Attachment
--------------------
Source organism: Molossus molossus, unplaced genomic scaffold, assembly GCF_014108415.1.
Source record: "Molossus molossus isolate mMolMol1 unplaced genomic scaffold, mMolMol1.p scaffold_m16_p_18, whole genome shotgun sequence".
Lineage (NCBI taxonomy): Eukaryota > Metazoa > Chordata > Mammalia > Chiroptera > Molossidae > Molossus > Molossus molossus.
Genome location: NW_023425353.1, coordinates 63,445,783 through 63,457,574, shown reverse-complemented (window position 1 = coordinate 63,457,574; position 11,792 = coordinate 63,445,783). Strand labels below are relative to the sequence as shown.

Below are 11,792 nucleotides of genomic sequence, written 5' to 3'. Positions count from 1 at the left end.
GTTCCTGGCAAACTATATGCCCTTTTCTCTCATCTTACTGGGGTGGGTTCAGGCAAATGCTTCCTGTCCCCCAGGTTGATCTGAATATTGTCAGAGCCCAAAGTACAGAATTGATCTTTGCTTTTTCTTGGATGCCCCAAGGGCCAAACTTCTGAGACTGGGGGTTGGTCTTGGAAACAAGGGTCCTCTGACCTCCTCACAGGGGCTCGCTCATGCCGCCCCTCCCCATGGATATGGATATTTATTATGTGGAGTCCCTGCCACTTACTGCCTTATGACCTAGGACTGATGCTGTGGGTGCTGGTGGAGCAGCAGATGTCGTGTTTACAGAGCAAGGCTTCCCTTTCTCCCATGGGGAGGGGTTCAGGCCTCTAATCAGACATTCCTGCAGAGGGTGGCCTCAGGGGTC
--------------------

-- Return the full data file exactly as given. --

Source organism: Molossus molossus, unplaced genomic scaffold, assembly GCF_014108415.1.
Source record: "Molossus molossus isolate mMolMol1 unplaced genomic scaffold, mMolMol1.p scaffold_m16_p_18, whole genome shotgun sequence".
Lineage (NCBI taxonomy): Eukaryota > Metazoa > Chordata > Mammalia > Chiroptera > Molossidae > Molossus > Molossus molossus.
Genome location: NW_023425353.1, coordinates 63,445,783 through 63,457,574, shown reverse-complemented (window position 1 = coordinate 63,457,574; position 11,792 = coordinate 63,445,783). Strand labels below are relative to the sequence as shown.

Below are 11,792 nucleotides of genomic sequence, written 5' to 3'. Positions count from 1 at the left end.
GTTCCTGGCAAACTATATGCCCTTTTCTCTCATCTTACTGGGGTGGGTTCAGGCAAATGCTTCCTGTCCCCCAGGTTGATCTGAATATTGTCAGAGCCCAAAGTACAGAATTGATCTTTGCTTTTTCTTGGATGCCCCAAGGGCCAAACTTCTGAGACTGGGGGTTGGTCTTGGAAACAAGGGTCCTCTGACCTCCTCACAGGGGCTCGCTCATGCCGCCCCTCCCCATGGATATGGATATTTATTATGTGGAGTCCCTGCCACTTACTGCCTTATGACCTAGGACTGATGCTGTGGGTGCTGGTGGAGCAGCAGATGTCGTGTTTACAGAGCAAGGCTTCCCTTTCTCCCATGGGGAGGGGTTCAGGCCTCTAATCAGACATTCCTGCAGAGGGTGGCCTCAGGGGTC